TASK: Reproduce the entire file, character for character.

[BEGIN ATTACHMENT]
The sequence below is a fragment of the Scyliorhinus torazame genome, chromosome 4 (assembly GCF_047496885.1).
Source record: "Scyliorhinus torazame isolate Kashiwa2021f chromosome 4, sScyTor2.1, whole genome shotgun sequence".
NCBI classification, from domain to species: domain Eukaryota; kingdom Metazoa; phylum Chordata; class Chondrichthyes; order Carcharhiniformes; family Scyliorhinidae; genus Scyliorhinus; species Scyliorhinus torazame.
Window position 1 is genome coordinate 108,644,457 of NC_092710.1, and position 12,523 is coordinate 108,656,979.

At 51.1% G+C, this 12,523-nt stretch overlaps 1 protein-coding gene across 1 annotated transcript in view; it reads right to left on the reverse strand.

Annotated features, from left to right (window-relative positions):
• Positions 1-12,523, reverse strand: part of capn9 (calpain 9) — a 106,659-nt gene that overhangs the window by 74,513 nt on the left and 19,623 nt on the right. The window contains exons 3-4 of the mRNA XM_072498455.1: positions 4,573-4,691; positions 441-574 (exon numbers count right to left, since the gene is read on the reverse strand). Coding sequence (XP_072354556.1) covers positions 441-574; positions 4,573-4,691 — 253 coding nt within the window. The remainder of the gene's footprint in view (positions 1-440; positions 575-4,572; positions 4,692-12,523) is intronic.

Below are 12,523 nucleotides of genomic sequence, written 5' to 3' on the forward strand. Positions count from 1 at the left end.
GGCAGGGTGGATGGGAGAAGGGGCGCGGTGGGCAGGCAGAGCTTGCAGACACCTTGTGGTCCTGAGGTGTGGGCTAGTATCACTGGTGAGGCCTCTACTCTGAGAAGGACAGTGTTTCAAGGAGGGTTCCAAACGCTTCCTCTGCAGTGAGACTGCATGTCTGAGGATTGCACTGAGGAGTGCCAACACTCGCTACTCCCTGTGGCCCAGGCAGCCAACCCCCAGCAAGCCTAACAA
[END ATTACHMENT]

The sequence below is a fragment of the Scyliorhinus torazame genome, chromosome 4 (assembly GCF_047496885.1).
Source record: "Scyliorhinus torazame isolate Kashiwa2021f chromosome 4, sScyTor2.1, whole genome shotgun sequence".
NCBI classification, from domain to species: domain Eukaryota; kingdom Metazoa; phylum Chordata; class Chondrichthyes; order Carcharhiniformes; family Scyliorhinidae; genus Scyliorhinus; species Scyliorhinus torazame.
Window position 1 is genome coordinate 108,644,457 of NC_092710.1, and position 12,523 is coordinate 108,656,979.

At 51.1% G+C, this 12,523-nt stretch overlaps 1 protein-coding gene across 1 annotated transcript in view; it reads right to left on the reverse strand.

Annotated features, from left to right (window-relative positions):
• Positions 1-12,523, reverse strand: part of capn9 (calpain 9) — a 106,659-nt gene that overhangs the window by 74,513 nt on the left and 19,623 nt on the right. The window contains exons 3-4 of the mRNA XM_072498455.1: positions 4,573-4,691; positions 441-574 (exon numbers count right to left, since the gene is read on the reverse strand). Coding sequence (XP_072354556.1) covers positions 441-574; positions 4,573-4,691 — 253 coding nt within the window. The remainder of the gene's footprint in view (positions 1-440; positions 575-4,572; positions 4,692-12,523) is intronic.

Below are 12,523 nucleotides of genomic sequence, written 5' to 3' on the forward strand. Positions count from 1 at the left end.
GGCAGGGTGGATGGGAGAAGGGGCGCGGTGGGCAGGCAGAGCTTGCAGACACCTTGTGGTCCTGAGGTGTGGGCTAGTATCACTGGTGAGGCCTCTACTCTGAGAAGGACAGTGTTTCAAGGAGGGTTCCAAACGCTTCCTCTGCAGTGAGACTGCATGTCTGAGGATTGCACTGAGGAGTGCCAACACTCGCTACTCCCTGTGGCCCAGGCAGCCAACCCCCAGCAAGCCTAACAA